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Review: Glenda Jackson in King Lear, Old Vic

Review: Mark Strong and Elizabeth Debicki in David Hare's The Red Barn, National Theatre

Theredbarn_2578x1128_0Our first glimpses of the principal cast in The Red Barn is through square or oblong framing which shrink or widen to reveal more or less in a style that is reminiscent of the opening credits of a 60s or 70s TV series or film.

It is 1969 Connecticut, a snow storm is raging and two couples on their way home from a party - Ingrid and Donald (Hope Davis and Mark Strong) and Mona and Ray (Elizabeth Debicki and Nigel Whitmey) - have had to abandon their car and head on foot in the blizzard to Ingrid and Donald's home. Not all of them make it there safely.

The narrative jumps back and forth between the party and the events following the storm. There is a tension from the outset and not just because of the dangers of the storm. David Hare's script tells you only so much, everything else is in the body language and the pauses. This is a play that is brimming with pregnant pauses. It is a master class of understated performance. During the pitch darkness of scene changes there are phone calls, stripped of visual clues it becomes all about the tone and delivery.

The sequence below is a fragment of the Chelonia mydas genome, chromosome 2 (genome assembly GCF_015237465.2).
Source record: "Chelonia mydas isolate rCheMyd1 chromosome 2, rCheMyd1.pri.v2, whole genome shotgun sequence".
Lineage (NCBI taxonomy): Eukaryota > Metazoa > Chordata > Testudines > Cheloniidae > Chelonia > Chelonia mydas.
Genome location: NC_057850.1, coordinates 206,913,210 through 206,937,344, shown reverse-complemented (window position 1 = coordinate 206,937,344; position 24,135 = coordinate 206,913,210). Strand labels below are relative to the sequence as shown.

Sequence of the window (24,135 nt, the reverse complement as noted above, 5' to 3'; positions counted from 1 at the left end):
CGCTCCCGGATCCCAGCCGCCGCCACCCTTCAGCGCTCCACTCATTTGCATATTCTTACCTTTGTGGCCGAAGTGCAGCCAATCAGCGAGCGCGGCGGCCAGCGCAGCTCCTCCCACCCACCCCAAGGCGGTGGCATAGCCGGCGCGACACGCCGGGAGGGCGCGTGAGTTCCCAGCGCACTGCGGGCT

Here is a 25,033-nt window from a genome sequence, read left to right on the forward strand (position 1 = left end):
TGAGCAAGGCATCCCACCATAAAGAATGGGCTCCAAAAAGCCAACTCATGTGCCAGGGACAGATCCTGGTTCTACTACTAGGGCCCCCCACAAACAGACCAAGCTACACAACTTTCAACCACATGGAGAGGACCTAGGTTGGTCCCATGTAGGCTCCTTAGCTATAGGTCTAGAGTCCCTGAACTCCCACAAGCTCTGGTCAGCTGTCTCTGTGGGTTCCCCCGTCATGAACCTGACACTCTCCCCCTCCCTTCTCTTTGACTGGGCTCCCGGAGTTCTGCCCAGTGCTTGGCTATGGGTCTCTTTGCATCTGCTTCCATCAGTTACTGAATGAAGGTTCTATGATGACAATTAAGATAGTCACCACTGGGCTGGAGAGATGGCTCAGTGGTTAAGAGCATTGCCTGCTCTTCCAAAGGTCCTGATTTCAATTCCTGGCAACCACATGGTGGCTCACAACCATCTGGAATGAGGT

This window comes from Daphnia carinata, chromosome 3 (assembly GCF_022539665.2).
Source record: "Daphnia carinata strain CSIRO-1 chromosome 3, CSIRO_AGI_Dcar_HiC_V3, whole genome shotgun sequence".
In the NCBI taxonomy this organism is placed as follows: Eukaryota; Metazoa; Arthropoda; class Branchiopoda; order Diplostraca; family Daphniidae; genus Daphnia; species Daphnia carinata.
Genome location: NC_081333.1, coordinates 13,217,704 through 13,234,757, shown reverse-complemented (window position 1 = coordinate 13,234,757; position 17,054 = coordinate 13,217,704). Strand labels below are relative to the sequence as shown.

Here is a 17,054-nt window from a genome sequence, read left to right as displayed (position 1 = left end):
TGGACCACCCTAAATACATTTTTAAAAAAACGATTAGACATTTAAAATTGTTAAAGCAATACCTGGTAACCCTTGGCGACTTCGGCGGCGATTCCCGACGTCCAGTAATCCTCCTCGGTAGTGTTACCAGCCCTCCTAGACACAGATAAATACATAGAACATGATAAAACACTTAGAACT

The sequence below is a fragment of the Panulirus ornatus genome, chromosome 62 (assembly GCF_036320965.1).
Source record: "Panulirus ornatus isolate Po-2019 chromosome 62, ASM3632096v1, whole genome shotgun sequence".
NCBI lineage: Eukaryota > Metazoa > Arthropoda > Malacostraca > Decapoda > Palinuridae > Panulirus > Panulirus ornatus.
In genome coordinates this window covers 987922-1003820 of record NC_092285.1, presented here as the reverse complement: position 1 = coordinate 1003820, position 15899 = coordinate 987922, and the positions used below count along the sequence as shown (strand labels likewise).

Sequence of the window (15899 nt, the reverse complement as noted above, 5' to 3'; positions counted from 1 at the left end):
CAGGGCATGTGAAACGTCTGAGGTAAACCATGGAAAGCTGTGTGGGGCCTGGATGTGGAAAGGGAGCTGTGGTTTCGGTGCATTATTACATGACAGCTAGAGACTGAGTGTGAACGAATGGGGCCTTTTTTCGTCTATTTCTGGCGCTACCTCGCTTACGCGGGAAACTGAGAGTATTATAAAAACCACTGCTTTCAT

Elizabeth Debicki is beautiful, elegant and alluring as the actress turned wife of the big shot PR exec. Hope Davis' Ingrid is infinitely nice, respected in the neighbourhood, steady and stable and yet you get the impression that she is a women never to be underestimated.

Mark Strong is once again mesmerising to watch. Donald is a lawyer who has settled on the dependable Ingrid and a quiet country life rather than the bright lights of Manhattan. Over the course of the play he seems to get younger and then older before your eyes.

This is a quietly powerful, tense and intriguing play about truth and lies - not just what we tell others but what we tell ourselves. It is also about what we do to get through life.

The staging is as beautiful and elegant as Elizabeth Debicki and I was gripped from start to finish. It's one hour and 50 minutes without an interval and I'm giving it five stars.

Catch it at the National Theatre until Jan 17 - most dates are sold out but Friday Rush tickets are available.